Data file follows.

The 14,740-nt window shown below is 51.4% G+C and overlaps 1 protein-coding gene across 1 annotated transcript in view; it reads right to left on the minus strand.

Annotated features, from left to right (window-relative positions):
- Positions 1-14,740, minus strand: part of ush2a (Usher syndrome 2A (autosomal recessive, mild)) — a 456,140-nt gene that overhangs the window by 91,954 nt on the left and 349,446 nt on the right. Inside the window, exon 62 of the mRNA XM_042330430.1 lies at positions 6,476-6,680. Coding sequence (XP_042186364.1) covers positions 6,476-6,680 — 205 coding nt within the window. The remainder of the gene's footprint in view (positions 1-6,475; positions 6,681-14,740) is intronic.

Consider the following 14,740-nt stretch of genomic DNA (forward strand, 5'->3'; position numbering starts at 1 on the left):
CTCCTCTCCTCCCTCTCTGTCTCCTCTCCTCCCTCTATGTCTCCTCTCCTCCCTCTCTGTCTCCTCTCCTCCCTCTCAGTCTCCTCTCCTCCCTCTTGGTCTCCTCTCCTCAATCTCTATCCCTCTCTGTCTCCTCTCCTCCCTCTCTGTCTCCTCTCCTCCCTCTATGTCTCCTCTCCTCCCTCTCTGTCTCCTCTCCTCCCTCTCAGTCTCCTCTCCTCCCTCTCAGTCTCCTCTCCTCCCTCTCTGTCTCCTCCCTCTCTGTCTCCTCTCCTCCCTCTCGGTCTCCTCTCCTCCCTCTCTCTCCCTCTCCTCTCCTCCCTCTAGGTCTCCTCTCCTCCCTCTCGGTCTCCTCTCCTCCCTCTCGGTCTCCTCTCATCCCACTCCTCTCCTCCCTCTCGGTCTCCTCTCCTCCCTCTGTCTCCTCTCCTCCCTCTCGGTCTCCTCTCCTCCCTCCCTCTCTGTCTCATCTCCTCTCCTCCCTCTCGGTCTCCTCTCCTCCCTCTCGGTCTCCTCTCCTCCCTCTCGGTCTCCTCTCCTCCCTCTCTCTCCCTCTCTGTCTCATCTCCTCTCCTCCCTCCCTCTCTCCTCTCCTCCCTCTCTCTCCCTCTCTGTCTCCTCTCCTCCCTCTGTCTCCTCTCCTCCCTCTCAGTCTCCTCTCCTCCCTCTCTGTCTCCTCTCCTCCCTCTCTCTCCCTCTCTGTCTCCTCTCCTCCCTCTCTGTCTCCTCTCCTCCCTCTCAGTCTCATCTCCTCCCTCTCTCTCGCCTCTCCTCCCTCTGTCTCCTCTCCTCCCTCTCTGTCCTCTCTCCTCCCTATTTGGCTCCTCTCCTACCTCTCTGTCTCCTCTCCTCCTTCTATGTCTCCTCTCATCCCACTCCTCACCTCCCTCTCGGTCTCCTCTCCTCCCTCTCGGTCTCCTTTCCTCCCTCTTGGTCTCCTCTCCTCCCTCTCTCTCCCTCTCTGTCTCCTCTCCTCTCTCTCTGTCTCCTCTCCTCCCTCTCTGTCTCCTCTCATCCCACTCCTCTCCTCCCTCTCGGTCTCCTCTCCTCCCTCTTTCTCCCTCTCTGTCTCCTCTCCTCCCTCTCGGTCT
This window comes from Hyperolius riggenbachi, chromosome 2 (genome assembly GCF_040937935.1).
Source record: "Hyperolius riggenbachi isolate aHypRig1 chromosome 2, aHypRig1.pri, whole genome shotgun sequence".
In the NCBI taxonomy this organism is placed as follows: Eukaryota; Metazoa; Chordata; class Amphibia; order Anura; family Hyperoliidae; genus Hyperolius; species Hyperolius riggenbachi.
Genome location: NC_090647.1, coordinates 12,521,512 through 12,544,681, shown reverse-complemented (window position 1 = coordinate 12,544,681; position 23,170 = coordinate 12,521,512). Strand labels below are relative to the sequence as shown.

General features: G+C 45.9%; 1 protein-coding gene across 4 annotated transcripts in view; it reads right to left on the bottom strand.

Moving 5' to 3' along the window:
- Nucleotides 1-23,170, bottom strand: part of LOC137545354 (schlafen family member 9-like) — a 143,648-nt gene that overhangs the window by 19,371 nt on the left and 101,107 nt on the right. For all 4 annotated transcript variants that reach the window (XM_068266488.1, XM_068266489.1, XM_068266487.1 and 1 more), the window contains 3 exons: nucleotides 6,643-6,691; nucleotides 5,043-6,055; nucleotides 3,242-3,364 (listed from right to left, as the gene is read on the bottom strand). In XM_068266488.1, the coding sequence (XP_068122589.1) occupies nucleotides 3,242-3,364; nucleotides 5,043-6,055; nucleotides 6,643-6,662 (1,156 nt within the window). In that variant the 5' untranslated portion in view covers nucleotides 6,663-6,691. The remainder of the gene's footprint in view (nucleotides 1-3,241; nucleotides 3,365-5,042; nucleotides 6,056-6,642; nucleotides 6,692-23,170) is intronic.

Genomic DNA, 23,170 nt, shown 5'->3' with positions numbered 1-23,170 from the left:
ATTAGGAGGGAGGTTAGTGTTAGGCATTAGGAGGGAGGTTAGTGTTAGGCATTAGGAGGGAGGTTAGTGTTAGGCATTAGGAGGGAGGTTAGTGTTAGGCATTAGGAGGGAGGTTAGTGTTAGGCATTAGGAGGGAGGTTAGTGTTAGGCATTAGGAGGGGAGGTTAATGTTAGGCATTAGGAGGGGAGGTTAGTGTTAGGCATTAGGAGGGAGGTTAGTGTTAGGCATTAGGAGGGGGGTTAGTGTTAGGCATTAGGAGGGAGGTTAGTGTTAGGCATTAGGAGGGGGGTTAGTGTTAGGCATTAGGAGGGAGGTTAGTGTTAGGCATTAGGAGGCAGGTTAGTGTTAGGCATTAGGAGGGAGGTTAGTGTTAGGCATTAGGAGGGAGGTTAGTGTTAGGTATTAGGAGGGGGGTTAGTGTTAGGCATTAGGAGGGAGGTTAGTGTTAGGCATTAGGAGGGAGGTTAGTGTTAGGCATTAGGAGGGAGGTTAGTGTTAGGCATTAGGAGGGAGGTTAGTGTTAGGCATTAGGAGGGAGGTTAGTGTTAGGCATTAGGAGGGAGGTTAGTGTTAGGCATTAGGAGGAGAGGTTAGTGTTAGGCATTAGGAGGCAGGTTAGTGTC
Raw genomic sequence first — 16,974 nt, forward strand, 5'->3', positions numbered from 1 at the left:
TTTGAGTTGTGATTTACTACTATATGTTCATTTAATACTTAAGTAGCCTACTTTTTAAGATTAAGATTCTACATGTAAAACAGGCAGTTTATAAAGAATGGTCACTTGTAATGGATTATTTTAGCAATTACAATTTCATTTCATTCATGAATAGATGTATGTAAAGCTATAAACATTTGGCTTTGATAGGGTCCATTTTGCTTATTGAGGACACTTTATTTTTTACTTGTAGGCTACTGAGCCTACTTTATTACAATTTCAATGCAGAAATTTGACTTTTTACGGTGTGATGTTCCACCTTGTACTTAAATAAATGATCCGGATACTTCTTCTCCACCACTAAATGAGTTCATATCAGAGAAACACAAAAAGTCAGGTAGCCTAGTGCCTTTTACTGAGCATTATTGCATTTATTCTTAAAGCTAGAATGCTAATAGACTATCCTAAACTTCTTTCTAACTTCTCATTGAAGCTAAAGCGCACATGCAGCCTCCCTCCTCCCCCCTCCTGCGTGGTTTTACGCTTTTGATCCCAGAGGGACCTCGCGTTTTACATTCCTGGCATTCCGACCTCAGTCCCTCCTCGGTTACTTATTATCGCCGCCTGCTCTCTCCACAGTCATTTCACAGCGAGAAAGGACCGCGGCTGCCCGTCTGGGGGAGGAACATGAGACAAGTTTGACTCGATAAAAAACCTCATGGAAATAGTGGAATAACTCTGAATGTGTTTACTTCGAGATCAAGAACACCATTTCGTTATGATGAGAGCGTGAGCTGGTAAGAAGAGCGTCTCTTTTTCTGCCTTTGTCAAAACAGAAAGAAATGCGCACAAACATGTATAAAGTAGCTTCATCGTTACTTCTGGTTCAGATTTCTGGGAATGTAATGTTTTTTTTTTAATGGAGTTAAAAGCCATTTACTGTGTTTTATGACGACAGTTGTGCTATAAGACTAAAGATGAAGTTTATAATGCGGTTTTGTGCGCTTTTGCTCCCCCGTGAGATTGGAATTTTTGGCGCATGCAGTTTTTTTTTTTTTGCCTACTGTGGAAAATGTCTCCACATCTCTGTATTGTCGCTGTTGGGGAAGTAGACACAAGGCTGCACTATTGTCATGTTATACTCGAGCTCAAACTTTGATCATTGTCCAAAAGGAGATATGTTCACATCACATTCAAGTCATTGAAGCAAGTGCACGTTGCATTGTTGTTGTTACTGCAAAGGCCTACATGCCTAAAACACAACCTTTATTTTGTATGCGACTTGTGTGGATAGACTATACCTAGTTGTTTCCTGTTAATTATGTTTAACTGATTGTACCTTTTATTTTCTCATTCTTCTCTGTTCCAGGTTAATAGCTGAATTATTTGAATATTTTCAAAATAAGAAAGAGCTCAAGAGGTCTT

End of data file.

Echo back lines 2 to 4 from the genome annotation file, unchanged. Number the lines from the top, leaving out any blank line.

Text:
Annotated features, from left to right (window-relative positions):
- Positions 1-14,740, minus strand: part of ush2a (Usher syndrome 2A (autosomal recessive, mild)) — a 456,140-nt gene that overhangs the window by 91,954 nt on the left and 349,446 nt on the right. Inside the window, exon 62 of the mRNA XM_042330430.1 lies at positions 6,476-6,680. Coding sequence (XP_042186364.1) covers positions 6,476-6,680 — 205 coding nt within the window. The remainder of the gene's footprint in view (positions 1-6,475; positions 6,681-14,740) is intronic.

Consider the following 14,740-nt stretch of genomic DNA (forward strand, 5'->3'; position numbering starts at 1 on the left):